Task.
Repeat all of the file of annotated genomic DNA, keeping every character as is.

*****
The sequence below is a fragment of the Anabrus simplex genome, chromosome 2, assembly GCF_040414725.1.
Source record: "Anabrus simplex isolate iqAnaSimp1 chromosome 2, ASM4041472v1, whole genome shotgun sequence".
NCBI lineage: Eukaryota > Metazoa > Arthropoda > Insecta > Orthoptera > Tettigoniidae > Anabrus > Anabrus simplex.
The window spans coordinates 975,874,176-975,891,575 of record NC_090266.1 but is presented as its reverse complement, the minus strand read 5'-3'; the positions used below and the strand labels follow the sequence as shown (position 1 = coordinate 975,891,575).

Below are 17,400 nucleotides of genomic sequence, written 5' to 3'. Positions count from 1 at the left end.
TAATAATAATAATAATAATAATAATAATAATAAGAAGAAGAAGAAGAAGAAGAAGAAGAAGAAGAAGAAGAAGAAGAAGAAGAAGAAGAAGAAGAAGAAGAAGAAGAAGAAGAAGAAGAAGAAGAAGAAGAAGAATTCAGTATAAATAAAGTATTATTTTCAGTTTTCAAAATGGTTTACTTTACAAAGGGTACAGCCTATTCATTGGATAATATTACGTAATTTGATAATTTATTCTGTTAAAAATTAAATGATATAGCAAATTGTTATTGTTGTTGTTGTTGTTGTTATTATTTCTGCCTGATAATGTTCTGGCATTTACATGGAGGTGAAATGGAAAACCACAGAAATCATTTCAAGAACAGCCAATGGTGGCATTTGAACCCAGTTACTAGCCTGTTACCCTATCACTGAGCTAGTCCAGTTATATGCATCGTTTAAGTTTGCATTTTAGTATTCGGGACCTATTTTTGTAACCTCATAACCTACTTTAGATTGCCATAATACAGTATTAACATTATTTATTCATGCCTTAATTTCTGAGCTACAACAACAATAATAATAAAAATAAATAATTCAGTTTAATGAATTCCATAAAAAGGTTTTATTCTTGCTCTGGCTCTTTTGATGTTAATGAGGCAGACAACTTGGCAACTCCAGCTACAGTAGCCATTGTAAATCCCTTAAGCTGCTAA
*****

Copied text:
The sequence below is a fragment of the Anabrus simplex genome, chromosome 2, assembly GCF_040414725.1.
Source record: "Anabrus simplex isolate iqAnaSimp1 chromosome 2, ASM4041472v1, whole genome shotgun sequence".
NCBI lineage: Eukaryota > Metazoa > Arthropoda > Insecta > Orthoptera > Tettigoniidae > Anabrus > Anabrus simplex.
The window spans coordinates 975,874,176-975,891,575 of record NC_090266.1 but is presented as its reverse complement, the minus strand read 5'-3'; the positions used below and the strand labels follow the sequence as shown (position 1 = coordinate 975,891,575).

Below are 17,400 nucleotides of genomic sequence, written 5' to 3'. Positions count from 1 at the left end.
TAATAATAATAATAATAATAATAATAATAATAAGAAGAAGAAGAAGAAGAAGAAGAAGAAGAAGAAGAAGAAGAAGAAGAAGAAGAAGAAGAAGAAGAAGAAGAAGAAGAAGAAGAAGAAGAAGAAGAAGAAGAATTCAGTATAAATAAAGTATTATTTTCAGTTTTCAAAATGGTTTACTTTACAAAGGGTACAGCCTATTCATTGGATAATATTACGTAATTTGATAATTTATTCTGTTAAAAATTAAATGATATAGCAAATTGTTATTGTTGTTGTTGTTGTTGTTATTATTTCTGCCTGATAATGTTCTGGCATTTACATGGAGGTGAAATGGAAAACCACAGAAATCATTTCAAGAACAGCCAATGGTGGCATTTGAACCCAGTTACTAGCCTGTTACCCTATCACTGAGCTAGTCCAGTTATATGCATCGTTTAAGTTTGCATTTTAGTATTCGGGACCTATTTTTGTAACCTCATAACCTACTTTAGATTGCCATAATACAGTATTAACATTATTTATTCATGCCTTAATTTCTGAGCTACAACAACAATAATAATAAAAATAAATAATTCAGTTTAATGAATTCCATAAAAAGGTTTTATTCTTGCTCTGGCTCTTTTGATGTTAATGAGGCAGACAACTTGGCAACTCCAGCTACAGTAGCCATTGTAAATCCCTTAAGCTGCTAA